The “tuned in” $99 Kickstarter printer (see this great review of the Tiko) is likely to be able to print quite good quality and a $1000 printer is likely to be able to achieve very similar quality to a $5000 printer (see our review of the Cubicon Single).
This is similar to a $30 Walmart paper printer – it can probably print close to the quality of a big $20,000 office Xerox printer.
The difference is durability. A $99 3D printer is unlikely to be suitable to the rigors of the school environment.
That being said, price does not equal performance. We have seen $1500 printers perform much better and be much more reliable and durable than $5000 printers.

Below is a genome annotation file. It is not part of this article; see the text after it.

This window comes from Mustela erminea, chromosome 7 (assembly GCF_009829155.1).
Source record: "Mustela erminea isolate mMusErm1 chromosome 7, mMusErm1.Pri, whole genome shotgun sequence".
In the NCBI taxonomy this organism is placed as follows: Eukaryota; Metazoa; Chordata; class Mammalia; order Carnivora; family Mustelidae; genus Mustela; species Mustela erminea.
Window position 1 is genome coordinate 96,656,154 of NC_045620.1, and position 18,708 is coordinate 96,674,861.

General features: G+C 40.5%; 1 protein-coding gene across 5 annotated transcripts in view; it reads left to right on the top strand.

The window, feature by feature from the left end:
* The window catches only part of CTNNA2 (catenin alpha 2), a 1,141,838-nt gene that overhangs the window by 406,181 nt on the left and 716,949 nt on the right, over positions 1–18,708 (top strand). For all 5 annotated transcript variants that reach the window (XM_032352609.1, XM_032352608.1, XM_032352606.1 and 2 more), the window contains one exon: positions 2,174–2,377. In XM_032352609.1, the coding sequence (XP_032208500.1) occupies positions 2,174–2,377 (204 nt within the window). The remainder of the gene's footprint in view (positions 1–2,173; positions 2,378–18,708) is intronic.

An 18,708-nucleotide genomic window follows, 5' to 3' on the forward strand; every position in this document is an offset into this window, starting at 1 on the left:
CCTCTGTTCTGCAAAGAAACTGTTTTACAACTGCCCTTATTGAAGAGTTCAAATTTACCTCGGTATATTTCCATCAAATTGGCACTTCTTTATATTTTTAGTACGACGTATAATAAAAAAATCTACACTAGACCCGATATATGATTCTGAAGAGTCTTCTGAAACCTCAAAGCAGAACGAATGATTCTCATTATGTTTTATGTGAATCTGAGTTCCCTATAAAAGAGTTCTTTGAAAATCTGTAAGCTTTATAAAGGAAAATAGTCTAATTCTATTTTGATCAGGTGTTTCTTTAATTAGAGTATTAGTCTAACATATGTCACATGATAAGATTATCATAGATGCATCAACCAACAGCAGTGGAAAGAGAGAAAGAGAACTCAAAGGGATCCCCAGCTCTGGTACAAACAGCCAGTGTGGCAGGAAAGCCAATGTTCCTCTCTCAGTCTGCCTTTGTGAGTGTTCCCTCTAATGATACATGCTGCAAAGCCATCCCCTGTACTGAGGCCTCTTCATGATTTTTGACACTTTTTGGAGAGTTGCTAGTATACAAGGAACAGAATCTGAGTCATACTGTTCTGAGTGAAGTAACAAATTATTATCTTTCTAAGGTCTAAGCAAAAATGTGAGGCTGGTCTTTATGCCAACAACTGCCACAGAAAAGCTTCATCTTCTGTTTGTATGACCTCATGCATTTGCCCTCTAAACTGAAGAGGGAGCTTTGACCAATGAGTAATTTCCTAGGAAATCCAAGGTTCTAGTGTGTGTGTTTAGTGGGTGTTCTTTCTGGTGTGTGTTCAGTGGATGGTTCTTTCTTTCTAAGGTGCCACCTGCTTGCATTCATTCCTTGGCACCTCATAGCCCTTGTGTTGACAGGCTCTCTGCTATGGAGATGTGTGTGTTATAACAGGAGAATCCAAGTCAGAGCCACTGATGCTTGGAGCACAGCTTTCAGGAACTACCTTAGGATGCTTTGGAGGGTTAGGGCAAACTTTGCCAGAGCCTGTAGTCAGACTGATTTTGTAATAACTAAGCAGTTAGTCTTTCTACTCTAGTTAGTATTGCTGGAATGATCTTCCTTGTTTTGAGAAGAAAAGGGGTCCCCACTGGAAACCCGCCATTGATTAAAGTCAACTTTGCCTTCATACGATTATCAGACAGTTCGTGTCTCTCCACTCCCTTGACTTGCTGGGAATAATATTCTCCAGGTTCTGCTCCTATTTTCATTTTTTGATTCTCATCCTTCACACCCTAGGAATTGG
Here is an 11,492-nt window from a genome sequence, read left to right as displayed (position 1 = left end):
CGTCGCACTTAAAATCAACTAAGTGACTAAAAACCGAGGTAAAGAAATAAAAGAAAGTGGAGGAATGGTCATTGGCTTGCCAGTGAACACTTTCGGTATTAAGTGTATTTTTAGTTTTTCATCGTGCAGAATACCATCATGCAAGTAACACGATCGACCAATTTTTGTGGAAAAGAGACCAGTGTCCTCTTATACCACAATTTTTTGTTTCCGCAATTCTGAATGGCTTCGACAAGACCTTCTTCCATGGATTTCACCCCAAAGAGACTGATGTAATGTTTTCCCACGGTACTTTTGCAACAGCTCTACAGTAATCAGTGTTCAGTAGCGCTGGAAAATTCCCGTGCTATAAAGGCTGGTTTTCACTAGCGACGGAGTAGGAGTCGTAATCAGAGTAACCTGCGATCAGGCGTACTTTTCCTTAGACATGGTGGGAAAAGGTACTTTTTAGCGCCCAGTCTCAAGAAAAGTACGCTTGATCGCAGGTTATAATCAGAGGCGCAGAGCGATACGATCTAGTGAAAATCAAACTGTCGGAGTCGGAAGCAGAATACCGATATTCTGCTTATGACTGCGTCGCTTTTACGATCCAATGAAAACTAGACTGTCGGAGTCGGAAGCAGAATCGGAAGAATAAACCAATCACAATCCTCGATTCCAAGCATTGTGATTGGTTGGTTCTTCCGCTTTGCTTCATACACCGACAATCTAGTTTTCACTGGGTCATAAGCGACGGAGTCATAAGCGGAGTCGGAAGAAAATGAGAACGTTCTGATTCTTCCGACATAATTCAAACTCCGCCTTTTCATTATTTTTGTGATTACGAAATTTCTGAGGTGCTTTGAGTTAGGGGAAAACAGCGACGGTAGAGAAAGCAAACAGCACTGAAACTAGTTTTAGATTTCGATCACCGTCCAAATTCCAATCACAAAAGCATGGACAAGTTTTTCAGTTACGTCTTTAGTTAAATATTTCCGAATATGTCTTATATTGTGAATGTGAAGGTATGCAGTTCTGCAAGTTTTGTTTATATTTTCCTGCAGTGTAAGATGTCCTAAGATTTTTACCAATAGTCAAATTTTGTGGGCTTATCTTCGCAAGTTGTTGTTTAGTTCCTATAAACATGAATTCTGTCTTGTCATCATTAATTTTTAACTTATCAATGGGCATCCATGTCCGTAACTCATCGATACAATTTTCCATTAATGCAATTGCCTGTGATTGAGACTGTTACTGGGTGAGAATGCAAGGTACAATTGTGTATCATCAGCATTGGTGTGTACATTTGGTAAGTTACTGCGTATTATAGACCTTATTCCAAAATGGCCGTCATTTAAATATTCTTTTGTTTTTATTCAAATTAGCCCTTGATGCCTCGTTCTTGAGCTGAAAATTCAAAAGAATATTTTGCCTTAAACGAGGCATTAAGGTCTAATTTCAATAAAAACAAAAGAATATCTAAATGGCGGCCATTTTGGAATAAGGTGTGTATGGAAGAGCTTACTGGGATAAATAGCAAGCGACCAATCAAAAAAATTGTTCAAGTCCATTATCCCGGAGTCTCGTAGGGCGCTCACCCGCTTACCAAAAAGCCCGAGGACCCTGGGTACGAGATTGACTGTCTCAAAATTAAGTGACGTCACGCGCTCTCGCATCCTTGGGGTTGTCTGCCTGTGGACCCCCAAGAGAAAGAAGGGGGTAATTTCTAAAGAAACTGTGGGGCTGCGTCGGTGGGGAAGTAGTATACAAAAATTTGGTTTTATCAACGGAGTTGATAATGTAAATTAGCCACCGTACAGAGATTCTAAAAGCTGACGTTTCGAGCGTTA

To read more about our experiences, read our school printer reviews.
Makers Empire: Better learning by design
Makers Empire helps K-8 teachers teach STEM/STEAM concepts, design thinking principles and 21st century learning skills using 3D printing. Our pioneering 3D solutions for schools — 3D Learning Program and Learning by Design Course — include 3D modelling software, over 100 curriculum-aligned lesson plans and professional development. Makers Empire is used by thousands of teachers and hundreds of thousands of students in Australia, the USA, Asia and Europe. Join our community today!
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